Dr. Tora Hamilton (Mitchell) is an obstetrician living in New York.  When a medical emergency prevents her from having children, she and her husband Duncan (Graves) relocate to rural Scotland to be with his family.  She can resume her practice with less hustle and bustle, and with the help of her in-laws, she and Duncan can adopt a child and raise a family.  But when she uncovers a long buried body in her backyard, she begins to suspect that something very fishy is going on in this tiny island community.

Problem number one: I didn't know who was who in this story.  The leads are established okay, but the supporting characters are not.  Director Peter A. Dowling never develops the local townsfolk enough to the point when the characters are talking about them, we know who they are.  That's a fatal flaw for any movie, perhaps never more so than in an Agatha Christie wannabe.

Problem number two: The story is pure formula.  I've often defended formula movies provided they are well-constructed.  That's not the case here.  This is obviously made by a crew who had little grasp of what they were doing, and the screenplay takes no chances.  Sure, there are one or two interesting details, but the part they play in the story is so ordinary.  There are so many other movies that have done this same story to much better effect.  And to avoid spoilers for anyone who still wants to bother with this movie (not recommended), I won't list them.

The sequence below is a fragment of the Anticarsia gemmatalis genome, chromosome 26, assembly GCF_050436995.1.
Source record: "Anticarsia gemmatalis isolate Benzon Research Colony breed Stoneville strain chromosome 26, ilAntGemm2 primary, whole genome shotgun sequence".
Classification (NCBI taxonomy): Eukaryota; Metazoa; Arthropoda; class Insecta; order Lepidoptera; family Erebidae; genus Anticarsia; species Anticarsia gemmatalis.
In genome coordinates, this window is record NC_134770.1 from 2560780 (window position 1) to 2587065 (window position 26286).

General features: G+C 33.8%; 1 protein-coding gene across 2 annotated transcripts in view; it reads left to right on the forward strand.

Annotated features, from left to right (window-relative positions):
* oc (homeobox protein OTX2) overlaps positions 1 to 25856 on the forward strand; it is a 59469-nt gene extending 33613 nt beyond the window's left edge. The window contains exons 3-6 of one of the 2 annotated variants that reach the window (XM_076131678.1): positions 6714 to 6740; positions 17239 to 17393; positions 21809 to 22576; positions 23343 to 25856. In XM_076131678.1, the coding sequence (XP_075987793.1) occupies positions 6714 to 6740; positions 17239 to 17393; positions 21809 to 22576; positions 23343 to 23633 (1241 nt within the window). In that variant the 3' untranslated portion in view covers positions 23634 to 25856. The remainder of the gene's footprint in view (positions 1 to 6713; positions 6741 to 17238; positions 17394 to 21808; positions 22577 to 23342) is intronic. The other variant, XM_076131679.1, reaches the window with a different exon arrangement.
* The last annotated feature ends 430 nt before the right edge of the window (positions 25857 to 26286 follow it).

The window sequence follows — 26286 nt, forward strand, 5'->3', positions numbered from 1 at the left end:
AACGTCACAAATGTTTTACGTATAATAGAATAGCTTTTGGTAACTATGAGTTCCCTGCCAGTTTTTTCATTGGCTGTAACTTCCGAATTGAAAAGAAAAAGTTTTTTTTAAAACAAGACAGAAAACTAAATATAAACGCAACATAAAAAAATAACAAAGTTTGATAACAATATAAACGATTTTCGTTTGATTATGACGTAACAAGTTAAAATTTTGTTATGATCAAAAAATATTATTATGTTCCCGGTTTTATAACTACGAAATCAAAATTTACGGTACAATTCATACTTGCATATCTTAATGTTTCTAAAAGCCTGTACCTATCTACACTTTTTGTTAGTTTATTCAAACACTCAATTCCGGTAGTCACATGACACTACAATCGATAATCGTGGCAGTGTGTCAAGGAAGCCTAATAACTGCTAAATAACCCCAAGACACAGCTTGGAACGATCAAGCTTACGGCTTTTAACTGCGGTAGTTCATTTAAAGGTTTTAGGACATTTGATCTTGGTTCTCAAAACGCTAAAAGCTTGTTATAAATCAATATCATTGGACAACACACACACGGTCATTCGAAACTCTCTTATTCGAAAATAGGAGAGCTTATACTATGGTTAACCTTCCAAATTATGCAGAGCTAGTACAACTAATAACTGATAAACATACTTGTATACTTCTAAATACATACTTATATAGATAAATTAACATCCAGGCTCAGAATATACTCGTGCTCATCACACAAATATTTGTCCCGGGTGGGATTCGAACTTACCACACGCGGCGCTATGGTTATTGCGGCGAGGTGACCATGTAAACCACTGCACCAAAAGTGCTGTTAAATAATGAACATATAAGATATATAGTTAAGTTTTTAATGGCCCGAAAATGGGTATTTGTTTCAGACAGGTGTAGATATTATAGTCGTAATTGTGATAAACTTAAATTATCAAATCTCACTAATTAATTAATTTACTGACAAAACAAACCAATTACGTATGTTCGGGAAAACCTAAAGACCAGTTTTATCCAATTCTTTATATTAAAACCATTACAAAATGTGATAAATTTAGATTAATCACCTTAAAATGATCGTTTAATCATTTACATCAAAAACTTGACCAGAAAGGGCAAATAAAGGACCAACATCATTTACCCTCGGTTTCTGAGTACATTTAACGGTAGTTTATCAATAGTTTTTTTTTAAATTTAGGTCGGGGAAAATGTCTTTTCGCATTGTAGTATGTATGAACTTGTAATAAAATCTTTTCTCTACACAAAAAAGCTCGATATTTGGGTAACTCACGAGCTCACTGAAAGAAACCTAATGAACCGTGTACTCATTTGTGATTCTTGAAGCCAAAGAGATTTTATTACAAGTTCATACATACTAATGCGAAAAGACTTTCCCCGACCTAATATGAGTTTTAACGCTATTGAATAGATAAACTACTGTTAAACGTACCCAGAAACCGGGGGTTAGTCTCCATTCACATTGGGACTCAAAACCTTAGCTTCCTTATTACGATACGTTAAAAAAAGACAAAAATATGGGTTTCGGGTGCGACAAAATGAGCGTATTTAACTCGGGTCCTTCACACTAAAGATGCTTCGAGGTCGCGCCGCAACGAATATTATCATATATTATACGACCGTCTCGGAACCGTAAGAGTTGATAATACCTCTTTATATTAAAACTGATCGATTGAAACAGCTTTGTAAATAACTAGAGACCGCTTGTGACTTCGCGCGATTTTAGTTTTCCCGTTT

Problem number three: The film looks and feels blander than tofu.  In addition to having a routine mystery plot, it's shot by an amateur.  Dowling has one other directorial credit to his name, and that was 8 years before this movie.  Not a good sign.  It's not hard to see why studios are reluctant to hand him a screenplay.  Shot selection is bland, the cinematography is as routine as possible, and there's no specificity to any of the characters or the story.  When you're making a formula movie, or any kind of movie, the details matter.  They develop the characters and make the setting come alive.  Those things are essential for a movie to work.  "Sacrifice" has none of these things.

If there's anything positive I can say about this movie, is that the performances are strong enough to prevent this from ever becoming painful.  Thank God for Radha Mitchell.  A mainstay on the indie film circuit, Mitchell is more than capable of holding her own in genre pictures like "Silent Hill."  She's too smart for the screenplay she was given and adjusts her efforts accordingly (read: she sleepwalks through it), but she's still an adequate anchor for this movie.  Rupert Graves and Joanne Crawford provide solid support, too, but this is her show.  The villains, when unmasked, are lacking.  They're not creepy enough.  They're straight out of the storeroom or writer's clichés, and it hurts the film considerably.  Especially since the film could have been so much more.